A cattle rustler clad in black leather (played by Lee Van Cleef) intends to run a stolen herd to Hell’s Canyon. But first he must pass through Rock River, a town plagued by prejudice and corruption, but presided over by the tough but fair Sheriff Brandon (Forrest Tucker). When a man (Jim Davis) is lynched so that his ranch can be taken, Brandon faces down not only the cattle thief but his own townspeople, in a tireless effort to uphold the law. In the tradition of High Noon, The Quiet Gun is a tightly woven Western that exposes the hypocrisy of the morally pious, and valorizes those individuals who dare to stand up against injustice.
The Beat Generation (1959)
By the end of the ’50s, Hollywood’s fascination with bongo-beating, poetry-spouting Bohemians was waning. With The Beat Generation, co-writers Richard Matheson and Lewis Meltzer seized an opportunity to playfully mock the pseudo intellectual by using the beatnik world as a backdrop for their detective story–at turns a potboiler and an exploration of the criminal mind.
Steve Cochran stars as Dave Culloran, a woman-hating cop who has much in common with the serial rapist (Ray Danton) he is pursuing. The paths of the black-hearted cop and the black-gloved stalker converge when Culloran’s wife (Fay Spain) is assaulted by the criminal, becomes pregnant and, not knowing which man is the father, must decide whether or not to keep the baby.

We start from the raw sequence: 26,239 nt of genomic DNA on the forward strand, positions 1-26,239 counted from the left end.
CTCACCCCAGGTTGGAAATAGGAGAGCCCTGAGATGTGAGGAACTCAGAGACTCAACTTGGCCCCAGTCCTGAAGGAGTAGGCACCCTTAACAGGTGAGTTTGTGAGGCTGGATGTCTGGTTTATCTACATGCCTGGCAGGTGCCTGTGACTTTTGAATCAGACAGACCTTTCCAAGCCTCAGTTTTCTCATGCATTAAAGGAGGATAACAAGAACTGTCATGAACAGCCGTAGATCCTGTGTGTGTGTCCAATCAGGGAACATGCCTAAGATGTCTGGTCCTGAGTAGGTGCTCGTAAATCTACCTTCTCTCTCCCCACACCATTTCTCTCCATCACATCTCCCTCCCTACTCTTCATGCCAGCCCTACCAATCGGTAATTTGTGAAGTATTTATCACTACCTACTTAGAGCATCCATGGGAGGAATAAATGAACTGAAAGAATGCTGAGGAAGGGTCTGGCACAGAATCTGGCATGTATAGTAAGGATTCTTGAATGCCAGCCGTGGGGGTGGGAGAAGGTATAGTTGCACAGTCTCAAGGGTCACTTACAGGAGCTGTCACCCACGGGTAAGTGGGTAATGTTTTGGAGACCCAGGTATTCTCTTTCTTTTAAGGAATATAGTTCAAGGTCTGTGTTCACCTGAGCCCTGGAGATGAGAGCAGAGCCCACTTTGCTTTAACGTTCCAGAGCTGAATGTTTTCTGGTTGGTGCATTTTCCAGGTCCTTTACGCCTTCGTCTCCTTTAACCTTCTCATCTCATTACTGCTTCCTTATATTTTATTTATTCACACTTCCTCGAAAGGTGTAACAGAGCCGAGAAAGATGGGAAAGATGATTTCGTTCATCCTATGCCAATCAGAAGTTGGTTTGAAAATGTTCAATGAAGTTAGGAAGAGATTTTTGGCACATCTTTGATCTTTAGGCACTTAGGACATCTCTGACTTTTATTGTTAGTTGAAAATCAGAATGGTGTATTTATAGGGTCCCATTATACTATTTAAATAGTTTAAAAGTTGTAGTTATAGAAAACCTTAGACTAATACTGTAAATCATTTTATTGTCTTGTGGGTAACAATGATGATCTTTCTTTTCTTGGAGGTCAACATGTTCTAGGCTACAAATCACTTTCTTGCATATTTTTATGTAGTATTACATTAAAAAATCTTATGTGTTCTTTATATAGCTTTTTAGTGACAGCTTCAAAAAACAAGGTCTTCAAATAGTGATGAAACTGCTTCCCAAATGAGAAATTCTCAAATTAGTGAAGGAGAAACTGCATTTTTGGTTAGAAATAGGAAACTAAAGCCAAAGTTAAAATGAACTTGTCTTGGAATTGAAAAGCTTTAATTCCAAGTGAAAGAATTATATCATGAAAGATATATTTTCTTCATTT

In its final act, the grim drama takes an unexpected detour into slapstick, as Culloran pursues the culprit through a Beatnik hootenanny, and must navigate through a bizarre assortment of counter-culture stereotypes.
In addition to featured cameos by trumpeter Ray Anthony and popular personality Vampira, this Albert Zugsmith production includes musical cameos by Louis Armstrong and his All-Stars and early pop star Dick Contino (playing guitar, rather than his usual accordion).
Night Game (1989)
It’s a game of cat and mouse as Mike Seaver, a Galveston police detective portrayed by Roy Scheider, is in hot pursuit of serial killer terrorizing the city. When a string of murders is linked to night baseball games at the Astrodome, it’s Seaver (a former minor league player) pulling together clues and racing against time to prevent yet another murder. Night Game co-stars Lane Smith, Karen Young and Richard Bradford in a film directed by Peter Masterson from a screenplay written by Spender Eastman and Anthony Palmer, based on a story by Eastman.
Behind Enemy Lines (1997)
This is a story of sacrifice and redemption, Behind Enemy Lines stars Thomas Ian Griffith as Mike Weston, a soldier tasked with retrieving nuclear triggers before they fall into enemy hands. However, the plan goes awry with Mike barely escaping with his life while his friend and fellow soldier, Jones (Chris Mulky), is captured and taken hostage. After a year at home, Mike learns that Jones is still alive and that the Army plans to return to the jungle to rescue him. Action and adventure is ramped up when Mike volunteers for the mission and to save his friend.